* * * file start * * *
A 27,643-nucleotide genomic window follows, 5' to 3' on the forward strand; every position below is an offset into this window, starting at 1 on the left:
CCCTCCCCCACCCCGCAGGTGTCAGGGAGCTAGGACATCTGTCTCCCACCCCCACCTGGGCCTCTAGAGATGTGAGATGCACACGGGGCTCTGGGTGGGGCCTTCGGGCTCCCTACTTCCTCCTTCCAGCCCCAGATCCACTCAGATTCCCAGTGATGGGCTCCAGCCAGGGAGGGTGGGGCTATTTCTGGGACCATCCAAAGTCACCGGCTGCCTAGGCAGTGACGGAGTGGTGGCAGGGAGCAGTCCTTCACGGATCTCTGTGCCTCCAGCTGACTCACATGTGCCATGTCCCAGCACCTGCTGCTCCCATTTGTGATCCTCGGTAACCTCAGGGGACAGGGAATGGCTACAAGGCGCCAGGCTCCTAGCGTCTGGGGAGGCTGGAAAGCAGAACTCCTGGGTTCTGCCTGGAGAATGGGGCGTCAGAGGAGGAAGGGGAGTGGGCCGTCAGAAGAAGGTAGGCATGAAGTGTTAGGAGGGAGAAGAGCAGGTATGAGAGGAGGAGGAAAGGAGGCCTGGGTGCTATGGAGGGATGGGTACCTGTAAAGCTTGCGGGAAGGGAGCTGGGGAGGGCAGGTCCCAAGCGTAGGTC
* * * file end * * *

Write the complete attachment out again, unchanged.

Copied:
A 27,643-nucleotide genomic window follows, 5' to 3' on the forward strand; every position below is an offset into this window, starting at 1 on the left:
CCCTCCCCCACCCCGCAGGTGTCAGGGAGCTAGGACATCTGTCTCCCACCCCCACCTGGGCCTCTAGAGATGTGAGATGCACACGGGGCTCTGGGTGGGGCCTTCGGGCTCCCTACTTCCTCCTTCCAGCCCCAGATCCACTCAGATTCCCAGTGATGGGCTCCAGCCAGGGAGGGTGGGGCTATTTCTGGGACCATCCAAAGTCACCGGCTGCCTAGGCAGTGACGGAGTGGTGGCAGGGAGCAGTCCTTCACGGATCTCTGTGCCTCCAGCTGACTCACATGTGCCATGTCCCAGCACCTGCTGCTCCCATTTGTGATCCTCGGTAACCTCAGGGGACAGGGAATGGCTACAAGGCGCCAGGCTCCTAGCGTCTGGGGAGGCTGGAAAGCAGAACTCCTGGGTTCTGCCTGGAGAATGGGGCGTCAGAGGAGGAAGGGGAGTGGGCCGTCAGAAGAAGGTAGGCATGAAGTGTTAGGAGGGAGAAGAGCAGGTATGAGAGGAGGAGGAAAGGAGGCCTGGGTGCTATGGAGGGATGGGTACCTGTAAAGCTTGCGGGAAGGGAGCTGGGGAGGGCAGGTCCCAAGCGTAGGTC